Id. at 6-7 (quoting Book of Discipline at ¶ 1318). Finally, Defendant United Methodist Women is an auxiliary to the Women's Division with a mission "to promote its work in accordance with the program and policies of the Women's Division . . ." Book of Discipline at ¶ 533.

(B) Factual Background of This Case

The plaintiff, a Native American female, who is not a member of the Church, was employed in the Women's Division as an Executive Secretary for Economic Justice from June 14, 1996 until June 18, 1999. Compl. at ¶ 8; Defs.' Mot. at 7. According to the plaintiff, shortly after she began working for the Women's Division she voiced her "concerns" to her immediate supervisor about what she describes as an "unwritten job requirement that executive level staff . . . were to participate in United Methodist worship, devotions and or prayer services." Compl. at ¶ 11. The plaintiff allegedly continued to complain that such attendance at the Church's religious services was contrary to her own religious beliefs and in 1998 she began to either not attend or arrived late to these religious services. Id. at ¶ 12. During this time period, defendants allegedly required the plaintiff "to increasingly write and develop resources and participate in meetings or exercises that involved advance use and understanding of Biblical scripture and many United Methodist, [sic] multimedia resources." Id. at ¶ 13. The plaintiff states that she "periodically . . . indicated to her supervisor . . . that she found a few of the [aforementioned] tasks unpleasant or difficult based either upon her religion, race or ethnicity, or national origin." Id. at ¶ 14. In addition, the plaintiff claims that while several of her peers were experts in matters related to "Native American and indigenous peoples[,]" her supervisor assigned her to tasks related to these issues. Id. The plaintiff also asserts that she "repeatedly made requests to her supervisor for necessary office equipment to carry out her job function tasks . . . and to have support staff disciplined for poor job performance." Id. at ¶ 15. Beginning in the middle of 1997, the plaintiff allegedly brought complaints of discrimination to her supervisor, who promised remedial action, but according to the plaintiff her claims were ignored. Id. a ¶¶ 16-17. Then, in the middle of June 1999, the plaintiff was terminated from her job for insubordination, which, according to plaintiff, violates the defendants' "own employment policies and guidelines[,]" id. at ¶ 22, and allegedly was in response to complaints she lodged with the defendants' "leadership personnel" about the inaction by her immediate supervisor towards her prior claims, id. at ¶ 20. The plaintiff claims that the defendants "manufactured [a] reason to terminate [her] based upon her inability to attend two back-to-back meetings." Id.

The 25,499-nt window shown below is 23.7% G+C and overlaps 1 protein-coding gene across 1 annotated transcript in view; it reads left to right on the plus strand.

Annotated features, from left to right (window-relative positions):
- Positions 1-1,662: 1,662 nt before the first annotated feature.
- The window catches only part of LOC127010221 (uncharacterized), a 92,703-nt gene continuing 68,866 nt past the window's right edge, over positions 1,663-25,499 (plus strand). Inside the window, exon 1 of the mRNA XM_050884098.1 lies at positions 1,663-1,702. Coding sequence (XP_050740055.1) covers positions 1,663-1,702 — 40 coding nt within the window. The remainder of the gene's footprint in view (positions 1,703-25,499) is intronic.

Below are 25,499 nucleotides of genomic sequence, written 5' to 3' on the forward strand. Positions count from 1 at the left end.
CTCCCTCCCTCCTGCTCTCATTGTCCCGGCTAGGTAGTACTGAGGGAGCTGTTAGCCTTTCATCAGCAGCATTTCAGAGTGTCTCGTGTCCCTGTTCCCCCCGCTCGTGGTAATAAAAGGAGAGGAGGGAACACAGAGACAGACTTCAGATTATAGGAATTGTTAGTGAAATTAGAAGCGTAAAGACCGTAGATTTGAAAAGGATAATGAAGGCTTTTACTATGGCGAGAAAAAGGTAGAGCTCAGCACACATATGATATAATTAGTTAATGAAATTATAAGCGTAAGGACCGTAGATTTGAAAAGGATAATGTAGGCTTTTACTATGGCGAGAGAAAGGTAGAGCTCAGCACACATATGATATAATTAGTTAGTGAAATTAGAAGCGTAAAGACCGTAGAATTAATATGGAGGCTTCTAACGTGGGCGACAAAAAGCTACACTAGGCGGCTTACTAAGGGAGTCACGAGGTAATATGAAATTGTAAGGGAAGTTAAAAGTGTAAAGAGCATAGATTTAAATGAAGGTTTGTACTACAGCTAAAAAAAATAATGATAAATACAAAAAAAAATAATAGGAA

II. Standards of Review

(A) Rule 12(b)(1)